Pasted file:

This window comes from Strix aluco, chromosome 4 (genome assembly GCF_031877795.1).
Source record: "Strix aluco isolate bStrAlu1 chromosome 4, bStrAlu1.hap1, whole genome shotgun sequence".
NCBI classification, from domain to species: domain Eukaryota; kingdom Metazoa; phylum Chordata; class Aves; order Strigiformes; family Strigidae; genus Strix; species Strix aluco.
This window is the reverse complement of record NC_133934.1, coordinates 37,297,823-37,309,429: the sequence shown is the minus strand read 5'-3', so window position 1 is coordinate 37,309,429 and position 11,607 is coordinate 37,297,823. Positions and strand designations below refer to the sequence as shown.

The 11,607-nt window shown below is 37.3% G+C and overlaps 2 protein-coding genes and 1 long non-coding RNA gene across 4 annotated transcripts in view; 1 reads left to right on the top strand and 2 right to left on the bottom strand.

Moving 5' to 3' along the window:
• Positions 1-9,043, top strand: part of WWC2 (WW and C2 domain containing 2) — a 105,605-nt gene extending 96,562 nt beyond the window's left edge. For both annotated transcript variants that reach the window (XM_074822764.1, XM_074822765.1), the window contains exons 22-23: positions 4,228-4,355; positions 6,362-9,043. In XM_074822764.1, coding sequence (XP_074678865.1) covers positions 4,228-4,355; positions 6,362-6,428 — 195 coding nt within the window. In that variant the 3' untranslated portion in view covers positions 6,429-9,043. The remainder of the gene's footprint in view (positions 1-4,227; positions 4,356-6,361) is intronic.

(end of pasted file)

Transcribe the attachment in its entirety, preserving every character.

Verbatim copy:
This window comes from Strix aluco, chromosome 4 (genome assembly GCF_031877795.1).
Source record: "Strix aluco isolate bStrAlu1 chromosome 4, bStrAlu1.hap1, whole genome shotgun sequence".
NCBI classification, from domain to species: domain Eukaryota; kingdom Metazoa; phylum Chordata; class Aves; order Strigiformes; family Strigidae; genus Strix; species Strix aluco.
This window is the reverse complement of record NC_133934.1, coordinates 37,297,823-37,309,429: the sequence shown is the minus strand read 5'-3', so window position 1 is coordinate 37,309,429 and position 11,607 is coordinate 37,297,823. Positions and strand designations below refer to the sequence as shown.

The 11,607-nt window shown below is 37.3% G+C and overlaps 2 protein-coding genes and 1 long non-coding RNA gene across 4 annotated transcripts in view; 1 reads left to right on the top strand and 2 right to left on the bottom strand.

Moving 5' to 3' along the window:
• Positions 1-9,043, top strand: part of WWC2 (WW and C2 domain containing 2) — a 105,605-nt gene extending 96,562 nt beyond the window's left edge. For both annotated transcript variants that reach the window (XM_074822764.1, XM_074822765.1), the window contains exons 22-23: positions 4,228-4,355; positions 6,362-9,043. In XM_074822764.1, coding sequence (XP_074678865.1) covers positions 4,228-4,355; positions 6,362-6,428 — 195 coding nt within the window. In that variant the 3' untranslated portion in view covers positions 6,429-9,043. The remainder of the gene's footprint in view (positions 1-4,227; positions 4,356-6,361) is intronic.